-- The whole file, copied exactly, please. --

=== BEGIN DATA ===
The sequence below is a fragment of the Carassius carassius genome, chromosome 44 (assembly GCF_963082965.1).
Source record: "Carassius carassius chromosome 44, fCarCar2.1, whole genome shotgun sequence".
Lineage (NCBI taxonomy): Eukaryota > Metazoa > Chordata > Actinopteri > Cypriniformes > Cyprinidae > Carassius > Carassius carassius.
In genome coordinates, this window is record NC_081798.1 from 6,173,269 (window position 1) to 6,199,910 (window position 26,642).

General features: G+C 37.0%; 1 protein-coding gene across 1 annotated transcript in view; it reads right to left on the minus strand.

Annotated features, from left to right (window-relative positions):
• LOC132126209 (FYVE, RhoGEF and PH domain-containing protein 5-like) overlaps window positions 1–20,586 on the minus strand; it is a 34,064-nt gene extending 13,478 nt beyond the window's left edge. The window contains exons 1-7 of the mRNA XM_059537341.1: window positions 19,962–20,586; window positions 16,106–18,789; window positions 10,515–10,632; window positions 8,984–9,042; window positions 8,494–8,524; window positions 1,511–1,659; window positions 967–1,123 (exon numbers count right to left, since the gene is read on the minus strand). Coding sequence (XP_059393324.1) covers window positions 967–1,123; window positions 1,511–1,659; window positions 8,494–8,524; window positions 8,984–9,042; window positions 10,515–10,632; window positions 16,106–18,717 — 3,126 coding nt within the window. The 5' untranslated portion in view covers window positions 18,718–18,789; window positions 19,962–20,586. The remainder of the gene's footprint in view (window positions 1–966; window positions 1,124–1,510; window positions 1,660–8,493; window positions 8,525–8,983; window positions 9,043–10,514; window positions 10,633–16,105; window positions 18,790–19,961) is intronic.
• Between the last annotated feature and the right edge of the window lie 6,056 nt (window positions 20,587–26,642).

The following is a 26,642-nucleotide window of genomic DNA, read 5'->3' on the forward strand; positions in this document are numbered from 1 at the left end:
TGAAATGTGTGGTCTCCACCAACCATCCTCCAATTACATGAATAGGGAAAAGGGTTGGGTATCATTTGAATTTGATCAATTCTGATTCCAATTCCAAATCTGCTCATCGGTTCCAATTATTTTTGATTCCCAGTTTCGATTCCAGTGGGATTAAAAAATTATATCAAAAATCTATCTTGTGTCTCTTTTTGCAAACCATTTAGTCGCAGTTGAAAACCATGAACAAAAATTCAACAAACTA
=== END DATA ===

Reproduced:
The sequence below is a fragment of the Carassius carassius genome, chromosome 44 (assembly GCF_963082965.1).
Source record: "Carassius carassius chromosome 44, fCarCar2.1, whole genome shotgun sequence".
Lineage (NCBI taxonomy): Eukaryota > Metazoa > Chordata > Actinopteri > Cypriniformes > Cyprinidae > Carassius > Carassius carassius.
In genome coordinates, this window is record NC_081798.1 from 6,173,269 (window position 1) to 6,199,910 (window position 26,642).

General features: G+C 37.0%; 1 protein-coding gene across 1 annotated transcript in view; it reads right to left on the minus strand.

Annotated features, from left to right (window-relative positions):
• LOC132126209 (FYVE, RhoGEF and PH domain-containing protein 5-like) overlaps window positions 1–20,586 on the minus strand; it is a 34,064-nt gene extending 13,478 nt beyond the window's left edge. The window contains exons 1-7 of the mRNA XM_059537341.1: window positions 19,962–20,586; window positions 16,106–18,789; window positions 10,515–10,632; window positions 8,984–9,042; window positions 8,494–8,524; window positions 1,511–1,659; window positions 967–1,123 (exon numbers count right to left, since the gene is read on the minus strand). Coding sequence (XP_059393324.1) covers window positions 967–1,123; window positions 1,511–1,659; window positions 8,494–8,524; window positions 8,984–9,042; window positions 10,515–10,632; window positions 16,106–18,717 — 3,126 coding nt within the window. The 5' untranslated portion in view covers window positions 18,718–18,789; window positions 19,962–20,586. The remainder of the gene's footprint in view (window positions 1–966; window positions 1,124–1,510; window positions 1,660–8,493; window positions 8,525–8,983; window positions 9,043–10,514; window positions 10,633–16,105; window positions 18,790–19,961) is intronic.
• Between the last annotated feature and the right edge of the window lie 6,056 nt (window positions 20,587–26,642).

The following is a 26,642-nucleotide window of genomic DNA, read 5'->3' on the forward strand; positions in this document are numbered from 1 at the left end:
TGAAATGTGTGGTCTCCACCAACCATCCTCCAATTACATGAATAGGGAAAAGGGTTGGGTATCATTTGAATTTGATCAATTCTGATTCCAATTCCAAATCTGCTCATCGGTTCCAATTATTTTTGATTCCCAGTTTCGATTCCAGTGGGATTAAAAAATTATATCAAAAATCTATCTTGTGTCTCTTTTTGCAAACCATTTAGTCGCAGTTGAAAACCATGAACAAAAATTCAACAAACTA